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Dennis KAM (b.1942)
Several Times
String Quartet No.2 (1986) [14:18]
D-Bop: Sonata No.2 (2010) [10:15]
String Quartet No.1 (1966) [9:58]
Piano Sonata No.1 (2002) [12:25]
Mia Vassilev, Amy Tarantino-Trafton (piano)
Pedroia Quartet
Sirius Quartet
rec. 2016/17, Mix One Studios, Boston MA; Futura Productions, Roslindale, USA

This is a rewarding conspectus of Dennis Kam’s music for piano and for string quartet. It charts 45 years of his compositional development and though his music has been recorded by Paladino, Albany, TNC and other labels, Navona has a tradition of craftsmanship when it comes to its discs, reflected in the high level of performances.

The earliest work is the 1966 String Quartet No.1. Its language is broadly post-Weberian but even though elements are combative Kam’s resonant and persistent use of pizzicati signals future developments in his music. Its repetitions are taut and largely abstract and there is some razory intensity in the unisons, reflective of the prevailing ethos of the time. Twenty years later the Second Quartet shows a slackening of these intensities, replaced by a more dynamic use of overlapping repetitive devices – pizzicati once more fruitfully used. Kam’s intervallic sense is acute but his generous use of lyric gestures humanises his quartet to a powerful degree. Taut and tight, the finale explores different musical unit lengths. If this implies a mathematical imposition, you can be reassured that the effect is engaging.

The Piano Sonata No.1 dates from 2002 and its rolling minimalism generates quite a dynamic charge, even as it segues into more chiming episodes, themselves leading on to moments of real lyric elegance. D-Bop, Piano Sonata No.2A partially owes its genesis to a motif from Kam’s ten-minute opera The Lovely Octave. He has even appended a flow chart in the booklet to show how the different sections of the sonata follow each other. Intriguingly, there is also a Sonata 2B that takes similar material but in a different order so that the two sonatas can be played simultaneously – thus giving birth to Sonata 2C for two pianos. If this all seems very complicated, D-Bop exudes some pulsing phrases and its connective abruptness alternates with moments of chordal calm. Given its title I was expecting something reflective of, say, Thelonious Monk or Bud Powell, but this is a very different kettle of fish.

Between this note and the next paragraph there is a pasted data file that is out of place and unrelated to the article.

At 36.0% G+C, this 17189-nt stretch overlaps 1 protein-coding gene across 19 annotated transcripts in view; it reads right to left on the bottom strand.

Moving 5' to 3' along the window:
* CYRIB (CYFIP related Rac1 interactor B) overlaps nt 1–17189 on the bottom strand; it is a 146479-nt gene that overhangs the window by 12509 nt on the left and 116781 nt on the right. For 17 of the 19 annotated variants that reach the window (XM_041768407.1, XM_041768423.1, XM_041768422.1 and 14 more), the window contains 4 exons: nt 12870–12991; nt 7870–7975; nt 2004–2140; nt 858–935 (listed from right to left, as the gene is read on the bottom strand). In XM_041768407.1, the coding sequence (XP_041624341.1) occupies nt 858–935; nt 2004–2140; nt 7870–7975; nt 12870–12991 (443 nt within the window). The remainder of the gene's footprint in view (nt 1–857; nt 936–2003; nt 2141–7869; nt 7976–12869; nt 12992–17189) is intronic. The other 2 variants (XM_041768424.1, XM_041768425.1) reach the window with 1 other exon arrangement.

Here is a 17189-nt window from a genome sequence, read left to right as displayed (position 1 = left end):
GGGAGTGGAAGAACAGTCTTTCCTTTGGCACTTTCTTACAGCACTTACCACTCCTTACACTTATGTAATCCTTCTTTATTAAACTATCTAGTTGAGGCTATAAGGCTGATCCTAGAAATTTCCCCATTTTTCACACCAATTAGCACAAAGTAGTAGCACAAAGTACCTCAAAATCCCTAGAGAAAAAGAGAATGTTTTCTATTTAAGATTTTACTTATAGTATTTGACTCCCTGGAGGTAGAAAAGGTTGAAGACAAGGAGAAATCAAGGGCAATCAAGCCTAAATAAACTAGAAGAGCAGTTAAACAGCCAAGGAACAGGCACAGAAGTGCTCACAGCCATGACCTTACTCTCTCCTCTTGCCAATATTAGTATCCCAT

The performances are thoroughly well briefed and technically on-the-ball. The fact that there are two different quartets and two different pianists – D-Bop was written for the exponent here, Mia Vassilev – gives the performances strong individuality. If you are on Kam’s wavelength you will enjoy this.

Jonathan Woolf

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